The reasons are many and varied across different examples, e.g., lack of collecting licenses at the time, and then inability to relocate the specimens later, extreme environmental conditions that may result in destruction of a specimen (e.g., bringing specimens to the surface from the deep sea), desire not to collect individuals from what may be a exceedingly small population (e.g., mammals or birds).

However, in this thread I’m not interested in the reasons for/against, the scientific merit of the practice, etc.; I merely am interested in whether there have been such cases for plant species, as I can only find animal examples.

Also note I’m not referring to merely the recognition of something as a new species from a photo (which is prevalent across all taxa), I’m referring to the actual formal description of a species from a photo.


The second can follow the first in some cases too though, at least for mentioning a new species (unsure if calling it a type). I’m most familiar with reading brief references to/descriptions of new species in this manner, and for insects instead of plants. Some articles may use the term “presumptive new species.” In the examples which you are familiar with, did they actually use the word type? That might be part of what seems confusing about the concept to some, because type is typically understood to refer to a physical specimen housed in a museum, and I think the understanding is also that it’s best to collect type specimens (if possible, desired, etc.). Retaining a specimen allows additional people to have additional ways to verify it is a new species. My responses above also pertain to the issues the question brings up, in that it can (still) be reliable even when using a photo alone. Although I assume that in so doing, a person must explain their case that it’s a new species (and why they didn’t collect it) persuasively, and maybe have some expectation that at least some others may consider it more like a “presumptive” new species in need of further confirmation/evidence. If you want to discuss those issues further I would, but otherwise will leave it as is to see if anyone else is familiar with specific plant examples.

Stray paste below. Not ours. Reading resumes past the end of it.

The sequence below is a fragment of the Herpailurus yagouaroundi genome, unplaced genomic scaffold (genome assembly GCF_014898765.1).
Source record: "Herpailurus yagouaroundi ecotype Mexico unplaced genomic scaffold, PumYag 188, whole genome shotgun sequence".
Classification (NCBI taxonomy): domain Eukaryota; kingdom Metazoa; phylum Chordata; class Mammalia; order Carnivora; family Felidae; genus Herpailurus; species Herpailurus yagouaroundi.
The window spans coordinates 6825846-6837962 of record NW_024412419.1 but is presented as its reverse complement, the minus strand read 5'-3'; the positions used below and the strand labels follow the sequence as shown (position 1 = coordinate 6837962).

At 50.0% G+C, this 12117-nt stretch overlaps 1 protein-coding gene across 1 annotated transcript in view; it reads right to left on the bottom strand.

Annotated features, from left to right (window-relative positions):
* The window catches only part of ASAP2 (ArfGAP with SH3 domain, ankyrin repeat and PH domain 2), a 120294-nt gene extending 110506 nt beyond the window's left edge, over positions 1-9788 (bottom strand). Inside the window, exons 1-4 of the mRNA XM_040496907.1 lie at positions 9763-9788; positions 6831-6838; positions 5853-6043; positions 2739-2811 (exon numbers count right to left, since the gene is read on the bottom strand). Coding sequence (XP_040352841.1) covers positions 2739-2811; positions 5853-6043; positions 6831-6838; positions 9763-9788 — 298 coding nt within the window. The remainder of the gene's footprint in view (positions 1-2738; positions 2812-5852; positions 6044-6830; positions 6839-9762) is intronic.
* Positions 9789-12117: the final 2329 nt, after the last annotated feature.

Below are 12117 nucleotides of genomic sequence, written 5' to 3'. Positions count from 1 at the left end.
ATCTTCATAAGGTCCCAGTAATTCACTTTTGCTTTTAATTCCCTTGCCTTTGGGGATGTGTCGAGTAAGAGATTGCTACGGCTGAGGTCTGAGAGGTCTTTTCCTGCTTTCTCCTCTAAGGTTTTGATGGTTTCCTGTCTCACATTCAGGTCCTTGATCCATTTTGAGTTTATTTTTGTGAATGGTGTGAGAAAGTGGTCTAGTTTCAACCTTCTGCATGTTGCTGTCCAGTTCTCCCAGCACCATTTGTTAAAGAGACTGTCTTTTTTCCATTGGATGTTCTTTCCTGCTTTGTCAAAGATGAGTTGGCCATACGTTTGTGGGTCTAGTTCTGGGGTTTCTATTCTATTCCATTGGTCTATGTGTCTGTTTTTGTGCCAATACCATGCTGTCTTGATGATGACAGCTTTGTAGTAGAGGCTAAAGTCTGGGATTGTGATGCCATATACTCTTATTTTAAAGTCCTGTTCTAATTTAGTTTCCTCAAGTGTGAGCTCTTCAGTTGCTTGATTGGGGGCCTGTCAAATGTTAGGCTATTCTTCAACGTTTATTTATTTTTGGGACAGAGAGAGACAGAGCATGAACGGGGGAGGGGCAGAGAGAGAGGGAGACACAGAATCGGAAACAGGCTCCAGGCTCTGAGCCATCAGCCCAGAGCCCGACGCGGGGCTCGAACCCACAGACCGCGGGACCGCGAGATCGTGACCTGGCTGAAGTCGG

See ICNafp, articles 8.1, 40.4, and 40.5. With the exception of some wiggle room for microalgae, from 2007 to present you can’t validly publish a new plant name at the rank of species or below without a physical specimen as the type. So, for the last 15 years, the number of plants (excluding microalgae) with new scientific names based on photographs only is precisely 0. :-)